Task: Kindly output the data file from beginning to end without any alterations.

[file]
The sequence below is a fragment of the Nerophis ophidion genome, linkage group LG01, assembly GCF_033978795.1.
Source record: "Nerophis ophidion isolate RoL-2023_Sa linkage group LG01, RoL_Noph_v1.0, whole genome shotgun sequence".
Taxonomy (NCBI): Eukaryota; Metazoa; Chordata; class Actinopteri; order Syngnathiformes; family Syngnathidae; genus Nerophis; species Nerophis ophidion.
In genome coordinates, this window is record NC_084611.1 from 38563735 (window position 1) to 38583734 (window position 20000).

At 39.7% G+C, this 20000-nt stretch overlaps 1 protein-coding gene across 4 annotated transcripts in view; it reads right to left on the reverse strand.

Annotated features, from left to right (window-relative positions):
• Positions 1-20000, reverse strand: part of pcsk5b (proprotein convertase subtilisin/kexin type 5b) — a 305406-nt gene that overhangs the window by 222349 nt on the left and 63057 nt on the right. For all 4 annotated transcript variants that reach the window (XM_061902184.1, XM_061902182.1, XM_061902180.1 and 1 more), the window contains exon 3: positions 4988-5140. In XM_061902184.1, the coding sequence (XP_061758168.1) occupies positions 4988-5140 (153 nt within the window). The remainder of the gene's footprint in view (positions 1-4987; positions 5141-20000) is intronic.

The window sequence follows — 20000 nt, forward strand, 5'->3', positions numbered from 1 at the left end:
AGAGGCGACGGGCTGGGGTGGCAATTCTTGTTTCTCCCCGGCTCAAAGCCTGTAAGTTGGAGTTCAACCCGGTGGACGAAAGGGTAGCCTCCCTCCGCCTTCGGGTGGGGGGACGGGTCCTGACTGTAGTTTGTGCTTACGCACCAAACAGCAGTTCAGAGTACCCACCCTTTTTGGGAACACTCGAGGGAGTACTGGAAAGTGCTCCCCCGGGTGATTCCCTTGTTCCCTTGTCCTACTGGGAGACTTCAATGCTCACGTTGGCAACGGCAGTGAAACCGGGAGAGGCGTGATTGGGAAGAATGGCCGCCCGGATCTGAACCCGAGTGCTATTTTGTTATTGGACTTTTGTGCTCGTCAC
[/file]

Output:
The sequence below is a fragment of the Nerophis ophidion genome, linkage group LG01, assembly GCF_033978795.1.
Source record: "Nerophis ophidion isolate RoL-2023_Sa linkage group LG01, RoL_Noph_v1.0, whole genome shotgun sequence".
Taxonomy (NCBI): Eukaryota; Metazoa; Chordata; class Actinopteri; order Syngnathiformes; family Syngnathidae; genus Nerophis; species Nerophis ophidion.
In genome coordinates, this window is record NC_084611.1 from 38563735 (window position 1) to 38583734 (window position 20000).

At 39.7% G+C, this 20000-nt stretch overlaps 1 protein-coding gene across 4 annotated transcripts in view; it reads right to left on the reverse strand.

Annotated features, from left to right (window-relative positions):
• Positions 1-20000, reverse strand: part of pcsk5b (proprotein convertase subtilisin/kexin type 5b) — a 305406-nt gene that overhangs the window by 222349 nt on the left and 63057 nt on the right. For all 4 annotated transcript variants that reach the window (XM_061902184.1, XM_061902182.1, XM_061902180.1 and 1 more), the window contains exon 3: positions 4988-5140. In XM_061902184.1, the coding sequence (XP_061758168.1) occupies positions 4988-5140 (153 nt within the window). The remainder of the gene's footprint in view (positions 1-4987; positions 5141-20000) is intronic.

The window sequence follows — 20000 nt, forward strand, 5'->3', positions numbered from 1 at the left end:
AGAGGCGACGGGCTGGGGTGGCAATTCTTGTTTCTCCCCGGCTCAAAGCCTGTAAGTTGGAGTTCAACCCGGTGGACGAAAGGGTAGCCTCCCTCCGCCTTCGGGTGGGGGGACGGGTCCTGACTGTAGTTTGTGCTTACGCACCAAACAGCAGTTCAGAGTACCCACCCTTTTTGGGAACACTCGAGGGAGTACTGGAAAGTGCTCCCCCGGGTGATTCCCTTGTTCCCTTGTCCTACTGGGAGACTTCAATGCTCACGTTGGCAACGGCAGTGAAACCGGGAGAGGCGTGATTGGGAAGAATGGCCGCCCGGATCTGAACCCGAGTGCTATTTTGTTATTGGACTTTTGTGCTCGTCAC